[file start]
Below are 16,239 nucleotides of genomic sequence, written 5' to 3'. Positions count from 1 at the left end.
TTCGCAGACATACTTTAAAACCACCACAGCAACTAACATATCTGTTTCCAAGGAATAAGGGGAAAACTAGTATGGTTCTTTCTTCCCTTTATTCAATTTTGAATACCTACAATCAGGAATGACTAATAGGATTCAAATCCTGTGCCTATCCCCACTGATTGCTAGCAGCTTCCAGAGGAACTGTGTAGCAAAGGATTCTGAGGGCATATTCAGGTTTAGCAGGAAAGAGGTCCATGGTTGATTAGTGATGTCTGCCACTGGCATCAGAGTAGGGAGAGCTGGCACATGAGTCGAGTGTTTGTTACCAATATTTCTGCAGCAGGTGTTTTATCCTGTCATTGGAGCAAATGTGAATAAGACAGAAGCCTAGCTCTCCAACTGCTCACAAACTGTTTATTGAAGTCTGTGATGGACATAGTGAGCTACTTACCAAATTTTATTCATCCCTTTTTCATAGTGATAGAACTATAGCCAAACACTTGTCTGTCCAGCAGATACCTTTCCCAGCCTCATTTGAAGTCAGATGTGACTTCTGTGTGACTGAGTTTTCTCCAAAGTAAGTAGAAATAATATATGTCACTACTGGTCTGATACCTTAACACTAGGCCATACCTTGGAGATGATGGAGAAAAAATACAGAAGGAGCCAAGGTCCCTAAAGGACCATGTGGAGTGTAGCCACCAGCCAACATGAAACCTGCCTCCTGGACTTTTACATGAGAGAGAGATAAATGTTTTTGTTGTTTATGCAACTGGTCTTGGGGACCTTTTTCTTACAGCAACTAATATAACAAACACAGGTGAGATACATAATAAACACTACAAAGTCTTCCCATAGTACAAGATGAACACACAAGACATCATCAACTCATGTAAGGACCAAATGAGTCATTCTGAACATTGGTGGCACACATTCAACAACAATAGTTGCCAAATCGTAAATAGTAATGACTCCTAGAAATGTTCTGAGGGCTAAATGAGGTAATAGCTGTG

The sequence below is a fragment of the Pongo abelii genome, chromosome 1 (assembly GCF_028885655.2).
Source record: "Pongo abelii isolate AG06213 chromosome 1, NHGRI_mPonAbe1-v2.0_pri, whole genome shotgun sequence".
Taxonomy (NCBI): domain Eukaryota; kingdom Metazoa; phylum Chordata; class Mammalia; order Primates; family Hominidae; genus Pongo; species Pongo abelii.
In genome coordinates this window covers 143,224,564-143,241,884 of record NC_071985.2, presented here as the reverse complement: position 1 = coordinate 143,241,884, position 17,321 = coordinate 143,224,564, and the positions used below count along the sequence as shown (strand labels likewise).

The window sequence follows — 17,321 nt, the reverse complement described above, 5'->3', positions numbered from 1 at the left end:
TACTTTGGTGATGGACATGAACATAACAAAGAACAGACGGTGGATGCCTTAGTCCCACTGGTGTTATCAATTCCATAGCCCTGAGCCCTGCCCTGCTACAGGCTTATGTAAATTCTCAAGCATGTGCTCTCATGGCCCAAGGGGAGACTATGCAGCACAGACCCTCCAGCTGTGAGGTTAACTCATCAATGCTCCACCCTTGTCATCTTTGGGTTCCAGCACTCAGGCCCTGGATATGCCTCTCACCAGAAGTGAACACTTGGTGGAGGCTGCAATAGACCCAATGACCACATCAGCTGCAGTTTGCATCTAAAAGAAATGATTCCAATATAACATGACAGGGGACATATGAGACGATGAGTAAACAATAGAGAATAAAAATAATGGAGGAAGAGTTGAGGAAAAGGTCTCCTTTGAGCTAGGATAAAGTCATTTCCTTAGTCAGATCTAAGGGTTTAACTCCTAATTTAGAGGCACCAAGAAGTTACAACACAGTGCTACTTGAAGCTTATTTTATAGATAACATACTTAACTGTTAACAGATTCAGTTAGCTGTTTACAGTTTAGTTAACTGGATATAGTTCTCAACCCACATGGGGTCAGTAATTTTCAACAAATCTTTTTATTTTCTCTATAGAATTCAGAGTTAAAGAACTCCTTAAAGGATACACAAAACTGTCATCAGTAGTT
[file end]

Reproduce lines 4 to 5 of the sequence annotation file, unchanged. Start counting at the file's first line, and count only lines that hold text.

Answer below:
Source record: "Pongo abelii isolate AG06213 chromosome 1, NHGRI_mPonAbe1-v2.0_pri, whole genome shotgun sequence".
Taxonomy (NCBI): domain Eukaryota; kingdom Metazoa; phylum Chordata; class Mammalia; order Primates; family Hominidae; genus Pongo; species Pongo abelii.